Trussell Trust emergency facilities fed 23,073 people between April and September compared with 5,726 in 2011/12, the overview of food aid provision by the Government's social research unit found.
Over a third (6,608) of their users this year have been children, while Glasgow facilities also saw a considerable number of destitute migrants, mainly failed asylum seekers.
Nearly a fifth (19%) used a food bank because their benefits changed in April following the UK Government welfare reforms, up from a tenth in 2011/12.
Over half (52%) used foodbanks due to benefit problems in the 2013 period, up from around four in 10 (43%) in 2011/12.
The report states: "Providers who participated in the study were in agreement that welfare reform, benefit delays, benefit sanctions and falling incomes have been the main factors driving the recent trend observed of increased demand for food aid."
It adds: "Soup kitchens in Scotland are used mainly by homeless people who also tend to have long-standing issues, such as substance dependency or poor mental health.
"Foodbanks are mainly used by people who are housed but who have little or no income.
"Unlike other locations, Glasgow City also has a third category of clients: destitute migrants. This group tends to be homeless or threatened with homelessness and mainly comprises asylum seekers whose application for asylum has been rejected. Destitute migrants use both foodbanks and soup kitchens."
First Minister Alex Salmond said: "At this time of year, in particular, it is absolutely unacceptable that anyone in a country as prosperous as Scotland should have to rely on food banks.
"The Scottish Government has provided an additional £9.2 million to the Scottish Welfare Fund. This means that local authorities have the capacity to award an extra 5,600 community care grants and more than 100,000 crisis grants this year to help those who need it the most.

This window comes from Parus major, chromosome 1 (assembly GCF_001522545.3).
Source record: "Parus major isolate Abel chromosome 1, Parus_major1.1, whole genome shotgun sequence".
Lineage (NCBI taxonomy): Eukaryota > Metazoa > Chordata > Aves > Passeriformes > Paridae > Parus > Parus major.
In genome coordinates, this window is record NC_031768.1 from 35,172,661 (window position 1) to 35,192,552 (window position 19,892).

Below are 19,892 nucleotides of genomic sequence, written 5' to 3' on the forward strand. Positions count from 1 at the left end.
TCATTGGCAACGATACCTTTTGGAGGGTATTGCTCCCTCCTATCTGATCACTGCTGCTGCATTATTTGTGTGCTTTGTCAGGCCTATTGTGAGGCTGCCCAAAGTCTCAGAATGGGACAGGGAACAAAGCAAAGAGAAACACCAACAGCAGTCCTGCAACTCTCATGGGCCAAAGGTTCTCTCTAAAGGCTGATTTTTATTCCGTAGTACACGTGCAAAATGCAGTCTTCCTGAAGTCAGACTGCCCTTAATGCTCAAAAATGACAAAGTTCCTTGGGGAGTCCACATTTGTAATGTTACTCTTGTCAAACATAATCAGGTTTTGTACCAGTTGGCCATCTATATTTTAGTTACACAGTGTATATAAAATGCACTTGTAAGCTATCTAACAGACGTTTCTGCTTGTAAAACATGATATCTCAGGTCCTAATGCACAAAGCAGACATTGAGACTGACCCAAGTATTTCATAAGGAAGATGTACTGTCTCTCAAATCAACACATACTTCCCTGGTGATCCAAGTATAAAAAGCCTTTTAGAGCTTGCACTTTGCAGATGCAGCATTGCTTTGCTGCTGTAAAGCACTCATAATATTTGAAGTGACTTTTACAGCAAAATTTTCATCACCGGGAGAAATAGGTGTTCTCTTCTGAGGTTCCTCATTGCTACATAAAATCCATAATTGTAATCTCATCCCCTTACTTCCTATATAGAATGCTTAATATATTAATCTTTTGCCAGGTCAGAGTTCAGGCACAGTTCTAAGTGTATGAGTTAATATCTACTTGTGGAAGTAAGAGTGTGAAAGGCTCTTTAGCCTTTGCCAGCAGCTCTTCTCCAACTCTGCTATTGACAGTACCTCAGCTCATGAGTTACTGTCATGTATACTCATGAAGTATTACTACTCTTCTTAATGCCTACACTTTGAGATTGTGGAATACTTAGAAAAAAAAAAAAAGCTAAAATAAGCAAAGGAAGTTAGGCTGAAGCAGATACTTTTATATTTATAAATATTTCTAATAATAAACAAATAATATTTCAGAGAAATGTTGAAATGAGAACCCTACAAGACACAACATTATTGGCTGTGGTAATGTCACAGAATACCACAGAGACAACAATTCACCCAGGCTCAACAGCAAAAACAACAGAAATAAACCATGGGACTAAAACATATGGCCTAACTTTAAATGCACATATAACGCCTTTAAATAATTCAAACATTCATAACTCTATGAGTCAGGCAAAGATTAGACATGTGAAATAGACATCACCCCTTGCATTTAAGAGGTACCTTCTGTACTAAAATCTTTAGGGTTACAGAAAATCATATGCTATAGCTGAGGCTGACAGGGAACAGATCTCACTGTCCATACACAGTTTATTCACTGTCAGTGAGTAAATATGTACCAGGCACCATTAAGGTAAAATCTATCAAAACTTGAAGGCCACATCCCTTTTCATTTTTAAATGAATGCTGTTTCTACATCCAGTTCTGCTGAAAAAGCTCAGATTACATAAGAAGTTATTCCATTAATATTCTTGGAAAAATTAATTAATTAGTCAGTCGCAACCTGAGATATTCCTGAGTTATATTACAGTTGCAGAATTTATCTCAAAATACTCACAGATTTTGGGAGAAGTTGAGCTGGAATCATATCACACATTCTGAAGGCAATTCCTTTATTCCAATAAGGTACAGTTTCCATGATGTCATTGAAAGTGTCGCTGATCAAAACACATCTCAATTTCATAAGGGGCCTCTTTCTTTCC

"With the publication of our research, we can now understand more about the extent of emergency food aid in Scotland, and that welfare and benefit changes are a major cause.
"The UK is already one of the most unequal societies in the developed world, and the UK Government's welfare cuts programme unfairly impacts on some of the most vulnerable members of our society.
"I urge the UK Government to publish their long-delayed research into the growth of foodbanks now, to illustrate the impact of its welfare reforms. UK ministers need to account for the impacts of their welfare decisions which are driving so many into food poverty.
"If Scotland were to become independent, we would have full control of the welfare system. Only then would Scotland have the powers needed to guarantee that our most vulnerable families and groups are protected."
Ewan Gurr, Scotland development officer at The Trussell Trust, said: "The Trussell Trust welcomes the Scottish Government's willingness to research the growing issue of food poverty in Scotland. Good policy that prioritises support for those in greatest need can only be achieved by knowing the true scale of the issue and what the underlying causes are.
"In Scotland, the number of foodbanks operating as part of The Trussell Trust has grown from one to 43 in little more than two years and we have seen five times the number of people using Scottish Foodbanks than we did this time last year.
"The number of men, women and children living on a financial knife-edge due to a lethal cocktail of rising living costs, welfare reform and minimal employment opportunities is unacceptable and it for these reasons that we welcome any effort to focus on the issue of hidden hunger and seek creative solutions."